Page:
Area vendors get crafty

At least one vendor was prepared for the thunderstorm that briefly put a damper on the 28th annual Arts and Crafts Market on the Green Saturday.

Barbara Lee Morris, of Newtown, had among her many distinctive gift and apparel items, a large number of umbrellas arranged on the grass. When the sky opened up and poured on the event shoppers descended on Morris's tent.

"Many people think they are too pretty to use in the rain. They've got to see how these umbrellas work," Morris said of her brightly colored floral print, butterfly and travel-themed umbrellas that she sells amid a host of other items under the business name Lilin Victoria.

"The weather was inclement this morning. It was kind of frightening," said Joseph Richards, who had to drop the sides of the tent from which he was selling his original silk screen-designed T-shirts.

The rain had chased many would-be customers away for most of the morning but shortly after noon the sun came out, and so did the shoppers.

"The sun finally came out and we decided to come out," said Judy Brown, of Easton, who wandered from booth to booth with her husband Richard Brown. The vendors included potters, jewelers, painters, a wood carver, a stained glass artist and other creative people.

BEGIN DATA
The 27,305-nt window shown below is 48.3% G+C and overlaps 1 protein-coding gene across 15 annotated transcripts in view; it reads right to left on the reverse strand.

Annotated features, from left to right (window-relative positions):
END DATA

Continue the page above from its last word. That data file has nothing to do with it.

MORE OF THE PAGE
"We've done this as a hobby for 30-some years. The last three years we're doing retail and customizing. I make the pottery and I hand-paint everything," said Lois Barker, of Fairfield, who calls her business Jean-Elton Studios, using her middle name and her husband's.

John Reynolds, 8, and his mom Maureen Reynolds, of Fairfield, stopped to look at bird houses and feeders. "I'm learning about birds at school. I want a small bird feeder so we can see the birds (when they come to eat)," John said.

Scarlett Ramirez, 3, of Fairfield, was also taken by the bird feeders, particularly the ones that resembled tea cups and saucers. Water had pooled in the cups and Scarlett entertained herself by emptying them. Later she made music with her brother Griffin Ramirez, 5. They twirled small, percussive instruments in their hands. They action set into motion little balls on a string that created a steady beat.

John Tucker, of Fairfield, took a break from the art work to pause in front of the veterans' monument to "remember old friends and family, I usually do this on Memorial Day but I was here today looking at art so I thought I'd come early."

The market was hosted by the Fairfield Woman's Club.